Normal pressure hydrocephalus (NPH) is a condition that affects the brain. It happens when there is too much of a certain kind of fluid in parts of your brain.
Your brain and spinal cord are surrounded by a clear liquid called cerebrospinal fluid (CSF).  This liquid is made and stored in cavities in your brain called ventricles. It circulates around your brain, moving from ventricle to ventricle. The purpose of this liquid is to cushion and protect the brain and spinal cord, supply them with nutrients, and remove some of their waste products. Extra fluid is usually absorbed by veins at the top of the brain.
But when you have hydrocephalus, the natural system for draining and absorbing extra CSF doesn’t work right. The ventricles in an attempt to accommodate the extra fluid, enlarges and begins to press on different parts of the brain, causing a number of different symptoms. Hydrocephalus is traced to several causes, some people are born with the condition, while others develop it during their lives.
Normal pressure hydrocephalus (NPH) is a type of hydrocephalus that is more common amongst older adults. The average age of a person with NPH is 60. What makes NPH different from other types of hydrocephalus is that it develops slowly over time. The drainage of CSF is blocked gradually, and the extra fluid builds up slowly. It causes the ventricles to enlarge slowly and the fluid pressure in the brain may not be as high as in other types of hydrocephalus. However, the enlarged ventricles still press on the brain and can cause symptoms.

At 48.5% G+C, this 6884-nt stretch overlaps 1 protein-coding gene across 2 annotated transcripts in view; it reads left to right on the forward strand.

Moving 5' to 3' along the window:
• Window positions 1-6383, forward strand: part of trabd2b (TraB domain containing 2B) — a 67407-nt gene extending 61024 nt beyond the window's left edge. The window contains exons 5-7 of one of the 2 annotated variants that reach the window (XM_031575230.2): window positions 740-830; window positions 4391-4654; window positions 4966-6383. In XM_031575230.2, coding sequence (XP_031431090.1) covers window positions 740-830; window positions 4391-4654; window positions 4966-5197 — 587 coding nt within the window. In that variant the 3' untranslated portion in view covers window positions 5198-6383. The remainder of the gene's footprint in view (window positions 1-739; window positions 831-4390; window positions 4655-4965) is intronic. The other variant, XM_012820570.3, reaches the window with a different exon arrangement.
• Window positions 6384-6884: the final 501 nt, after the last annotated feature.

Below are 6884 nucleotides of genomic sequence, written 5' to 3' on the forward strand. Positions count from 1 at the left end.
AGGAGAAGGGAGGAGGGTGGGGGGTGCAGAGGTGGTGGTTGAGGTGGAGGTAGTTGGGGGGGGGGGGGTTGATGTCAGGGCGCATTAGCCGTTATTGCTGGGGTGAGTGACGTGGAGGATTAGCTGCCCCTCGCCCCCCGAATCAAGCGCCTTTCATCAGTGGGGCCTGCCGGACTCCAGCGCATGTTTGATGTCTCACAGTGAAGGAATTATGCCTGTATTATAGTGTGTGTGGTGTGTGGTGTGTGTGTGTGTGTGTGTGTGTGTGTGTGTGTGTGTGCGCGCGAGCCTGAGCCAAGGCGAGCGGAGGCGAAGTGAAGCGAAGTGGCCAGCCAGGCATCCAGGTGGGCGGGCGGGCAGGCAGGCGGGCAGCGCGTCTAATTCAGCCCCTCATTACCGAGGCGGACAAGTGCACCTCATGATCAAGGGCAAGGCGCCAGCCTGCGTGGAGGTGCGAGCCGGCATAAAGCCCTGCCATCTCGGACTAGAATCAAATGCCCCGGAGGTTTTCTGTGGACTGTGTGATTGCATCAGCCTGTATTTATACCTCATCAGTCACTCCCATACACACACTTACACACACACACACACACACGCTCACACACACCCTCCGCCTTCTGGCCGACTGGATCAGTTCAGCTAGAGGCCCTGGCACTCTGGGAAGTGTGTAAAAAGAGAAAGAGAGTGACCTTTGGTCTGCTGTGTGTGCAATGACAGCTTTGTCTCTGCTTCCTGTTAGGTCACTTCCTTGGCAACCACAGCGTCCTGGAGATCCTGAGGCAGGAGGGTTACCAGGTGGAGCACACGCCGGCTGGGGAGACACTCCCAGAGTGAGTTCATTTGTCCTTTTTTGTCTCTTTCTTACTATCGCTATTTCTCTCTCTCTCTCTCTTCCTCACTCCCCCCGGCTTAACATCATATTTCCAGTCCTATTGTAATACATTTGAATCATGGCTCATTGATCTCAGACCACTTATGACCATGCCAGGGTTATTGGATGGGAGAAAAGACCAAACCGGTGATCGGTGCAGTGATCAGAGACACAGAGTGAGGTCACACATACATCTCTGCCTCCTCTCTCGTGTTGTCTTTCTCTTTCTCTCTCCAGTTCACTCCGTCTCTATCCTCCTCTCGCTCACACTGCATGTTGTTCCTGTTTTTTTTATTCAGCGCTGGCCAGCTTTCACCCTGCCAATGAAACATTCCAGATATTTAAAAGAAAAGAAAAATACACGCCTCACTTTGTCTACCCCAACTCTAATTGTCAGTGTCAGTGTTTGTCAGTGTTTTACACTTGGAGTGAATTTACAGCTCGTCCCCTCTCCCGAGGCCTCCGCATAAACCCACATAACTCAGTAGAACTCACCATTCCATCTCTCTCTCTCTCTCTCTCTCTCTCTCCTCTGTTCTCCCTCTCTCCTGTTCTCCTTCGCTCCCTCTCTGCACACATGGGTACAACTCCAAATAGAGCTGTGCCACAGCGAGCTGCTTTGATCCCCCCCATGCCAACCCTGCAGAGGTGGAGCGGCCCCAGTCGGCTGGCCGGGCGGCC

The parts of the brain most often affected in NPH are those that control the legs, the bladder, and the “cognitive” mental processes such as memory, reasoning, problem solving, and speaking. This decline in mental processes, if it is severe enough to interfere with everyday activities, is known as dementia. 
The dementia symptoms of NPH can be similar to those of Alzheimer’s disease.  The walking problems are similar to those of Parkinson’s disease.  Experts say that many cases of NPH are misdiagnosed as one of these diseases. Unlike Alzheimer’s and Parkinson’s, NPH can be reversed in many people with appropriate treatment. But first it must be diagnosed correctly, since treatment measures differ.
Causes of Normal Pressure Hydrocephalus
Because NPH develops slowly, it becomes a little more difficult to trace the cause of it. But several things can lead to it, such as:
- A head injury
- Bleeding around the brain (due to a blow to the head)
- A stroke 
- Meningitis 
- Brain tumor 
- Surgery on the brain
Usually any condition that affects the natural system of draining and absorbing CSF can cause NPH.